Brazil has decided to temporarily lift the tariff on imported wheat from outside Mercosur trade bloc, following a request made by mills, a spokesperson at Brazil's Foreign Trade Chamber (Camex) said this week.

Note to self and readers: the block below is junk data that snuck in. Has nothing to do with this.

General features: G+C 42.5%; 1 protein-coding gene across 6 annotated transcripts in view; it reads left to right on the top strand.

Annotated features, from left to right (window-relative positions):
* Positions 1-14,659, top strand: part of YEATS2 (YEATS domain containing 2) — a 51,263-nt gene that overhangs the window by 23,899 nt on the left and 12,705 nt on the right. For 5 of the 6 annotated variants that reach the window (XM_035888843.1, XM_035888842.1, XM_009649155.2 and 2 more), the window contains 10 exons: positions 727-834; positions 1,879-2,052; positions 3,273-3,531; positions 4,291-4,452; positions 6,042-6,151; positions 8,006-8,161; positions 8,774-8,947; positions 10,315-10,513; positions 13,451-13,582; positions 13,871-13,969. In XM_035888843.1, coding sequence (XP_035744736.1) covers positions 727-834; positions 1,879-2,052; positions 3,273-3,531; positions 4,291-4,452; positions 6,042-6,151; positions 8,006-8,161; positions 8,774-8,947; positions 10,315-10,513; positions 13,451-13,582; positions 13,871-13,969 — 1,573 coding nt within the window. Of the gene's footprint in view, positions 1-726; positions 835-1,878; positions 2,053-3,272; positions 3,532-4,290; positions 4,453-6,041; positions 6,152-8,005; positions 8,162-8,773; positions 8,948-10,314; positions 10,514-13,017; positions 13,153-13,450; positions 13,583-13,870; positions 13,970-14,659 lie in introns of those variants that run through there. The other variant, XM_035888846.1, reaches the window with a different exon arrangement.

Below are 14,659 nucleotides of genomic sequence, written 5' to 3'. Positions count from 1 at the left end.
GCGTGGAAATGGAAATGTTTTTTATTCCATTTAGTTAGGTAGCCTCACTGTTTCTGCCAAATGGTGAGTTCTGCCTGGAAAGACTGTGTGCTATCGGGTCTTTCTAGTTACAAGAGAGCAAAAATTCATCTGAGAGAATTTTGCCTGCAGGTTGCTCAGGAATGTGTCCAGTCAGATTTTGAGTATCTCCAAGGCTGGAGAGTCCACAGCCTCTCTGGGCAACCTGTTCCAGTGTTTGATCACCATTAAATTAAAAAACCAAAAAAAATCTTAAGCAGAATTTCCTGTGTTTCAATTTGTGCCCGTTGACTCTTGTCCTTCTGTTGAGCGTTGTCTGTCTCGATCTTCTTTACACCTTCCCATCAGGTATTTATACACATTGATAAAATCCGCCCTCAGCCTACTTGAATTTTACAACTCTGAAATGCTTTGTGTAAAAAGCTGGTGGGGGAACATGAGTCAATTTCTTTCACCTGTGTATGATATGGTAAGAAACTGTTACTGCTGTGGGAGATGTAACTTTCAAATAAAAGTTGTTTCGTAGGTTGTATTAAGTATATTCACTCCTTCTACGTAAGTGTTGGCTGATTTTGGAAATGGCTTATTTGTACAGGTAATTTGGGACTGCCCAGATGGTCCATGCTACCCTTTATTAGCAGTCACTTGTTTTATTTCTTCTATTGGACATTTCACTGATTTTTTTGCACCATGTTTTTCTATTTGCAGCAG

Wheat from outside Mercosur (Argentina, Uruguay and Paraguay) was charged with a 10% tax to enter the Brazilian market. The reduction, which was published officially Wednesday, is valid through June 30, when Brazilian government officials will likely review the supply situation of the local wheat market. Brazil's government had postponed on January 29 the decision of the tariff cut after Argentina signaled it would reopen its wheat and corn export registries. The Argentine government said an additional two million tons of wheat could be exported. "Brazil has considered that the wheat (to be exported) from Argentina was insufficient. The reason (of the decision) is to prevent supply deficits in the internal market" said a spokesperson for Camex. The suspension of the tariff is valid for one million tons of wheat. Brazilian mills had requested the cut of the tariff after Argentina suspended wheat export permits to safeguard local supplies, in late 2007. They argue in favor of the duty reduction as imports from countries in the Northern Hemisphere are more expensive than those from the neighboring country. Argentina is Brazil's largest wheat supplier, accounting for more than 90% of the Brazilian imports. Wheat futures reached a new record high Wednesday as investors bet that tightening U.S. supplies and poor harvests around the globe will push grain prices higher and worsening food inflation. Wheat prices have trekked relentlessly higher as global supplies have shrunk. Smaller-than-expected harvests around the world, due partly to dry weather, have left stockpiles depleted even as demand continues unabated. U.S. wheat exporters have sold more than 15 million bushels a week in seven of the last 11 weeks, well above the U.S. Department of Agriculture's weekly target of about 1 million bushels a week. Wheat sales have surged past the historic average as buyers scramble to lock down supplies. World wheat inventories are headed for the lowest level in nearly three decades. Dry, hot weather in wheat-growing countries, most recently India, Canada and Argentina, have added to the tightness.